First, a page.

I’d been aware of this amazing movement, which is bringing kids together to learn what will be the global language of the future CODING. Not having children, this has been at the edge of my world and only when a conversation with a pal saw me agreeing to be on the ‘SOAPBOX’ on opening night, did I really give it serious thought. BUT NOT AS A CODER. I stood up and spoke. As a human being very much concerned with the moral responsibility of organisations involved with this growing movement. And expressed concern as to how children can be protected within this worldwide Dojoweb. The creativity I saw. The confidence which kids develop as they learn and develop is breathtaking. I would hate anything to infiltrate this world. These kids are our future now. They know more about the internet and see more possibilities than we may ever contemplate, let alone take on. I even made a new pal Lexie. She is seven and can help me with my blogging and is a cool coder already. These kids have a social conscience, an innate guiding compass of collaboration for the greater good. These kids will make social changes happen and all through the new global language of collaborative coding.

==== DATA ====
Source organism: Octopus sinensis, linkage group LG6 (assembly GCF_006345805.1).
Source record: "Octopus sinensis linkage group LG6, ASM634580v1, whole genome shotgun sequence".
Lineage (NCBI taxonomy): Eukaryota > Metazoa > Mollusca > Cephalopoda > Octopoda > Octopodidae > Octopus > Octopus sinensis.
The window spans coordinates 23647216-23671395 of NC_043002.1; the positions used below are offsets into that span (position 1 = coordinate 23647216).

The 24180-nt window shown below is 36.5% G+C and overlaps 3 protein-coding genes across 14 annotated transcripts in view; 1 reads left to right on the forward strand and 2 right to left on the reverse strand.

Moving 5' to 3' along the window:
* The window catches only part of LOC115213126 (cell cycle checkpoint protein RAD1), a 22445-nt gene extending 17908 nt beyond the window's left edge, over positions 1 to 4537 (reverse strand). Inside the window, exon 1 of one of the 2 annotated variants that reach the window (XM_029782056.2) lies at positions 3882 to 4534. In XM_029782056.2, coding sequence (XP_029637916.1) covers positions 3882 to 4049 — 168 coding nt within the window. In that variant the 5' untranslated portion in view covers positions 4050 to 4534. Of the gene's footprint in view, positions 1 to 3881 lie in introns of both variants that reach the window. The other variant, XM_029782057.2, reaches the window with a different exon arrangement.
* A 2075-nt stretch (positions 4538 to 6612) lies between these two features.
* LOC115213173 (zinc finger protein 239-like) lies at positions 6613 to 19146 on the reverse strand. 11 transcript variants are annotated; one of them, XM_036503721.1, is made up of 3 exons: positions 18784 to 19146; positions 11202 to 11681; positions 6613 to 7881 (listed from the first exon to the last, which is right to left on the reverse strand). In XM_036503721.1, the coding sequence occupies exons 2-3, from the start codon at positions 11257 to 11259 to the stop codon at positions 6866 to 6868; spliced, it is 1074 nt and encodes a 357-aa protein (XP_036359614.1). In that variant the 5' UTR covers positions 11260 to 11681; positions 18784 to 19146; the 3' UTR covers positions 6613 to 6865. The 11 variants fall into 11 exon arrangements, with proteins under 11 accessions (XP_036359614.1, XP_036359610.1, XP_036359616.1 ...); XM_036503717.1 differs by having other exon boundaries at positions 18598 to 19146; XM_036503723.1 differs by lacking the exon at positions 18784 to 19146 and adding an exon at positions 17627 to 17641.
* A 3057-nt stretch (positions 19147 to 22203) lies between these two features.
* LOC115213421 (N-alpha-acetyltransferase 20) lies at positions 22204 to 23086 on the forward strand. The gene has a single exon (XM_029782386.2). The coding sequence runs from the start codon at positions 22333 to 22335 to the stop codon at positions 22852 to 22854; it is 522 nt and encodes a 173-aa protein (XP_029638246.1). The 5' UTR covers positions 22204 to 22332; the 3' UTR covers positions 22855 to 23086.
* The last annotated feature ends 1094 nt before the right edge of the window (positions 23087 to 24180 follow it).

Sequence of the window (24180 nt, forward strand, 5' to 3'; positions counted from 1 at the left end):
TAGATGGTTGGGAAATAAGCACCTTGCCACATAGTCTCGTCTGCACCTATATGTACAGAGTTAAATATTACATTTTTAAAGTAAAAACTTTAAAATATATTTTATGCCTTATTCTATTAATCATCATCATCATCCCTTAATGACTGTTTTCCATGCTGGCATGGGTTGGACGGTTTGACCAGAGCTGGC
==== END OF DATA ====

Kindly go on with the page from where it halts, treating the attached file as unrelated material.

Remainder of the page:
Thanks to those who accepted my challenge I threw off the SOAPBOX and came up to join me as I ranted – in particular Paul Greenberg, CEO and Founder of an extraordinary company https://www.creatubbles.com.
What an amazing time to grow up in this world. It’s a long way from my childhood where having a landline was big news on the street!
Mini-Workshop: For Professionals whose First Language is Not English.
This practical workshop will build on your Language and Communication skills to improve your ability to present.
Designed for employees, business owners and job seekers to provide a practical and supportive environment to help you hone your Communication and Presentation Skills.
Date: Saturday 5th November 2016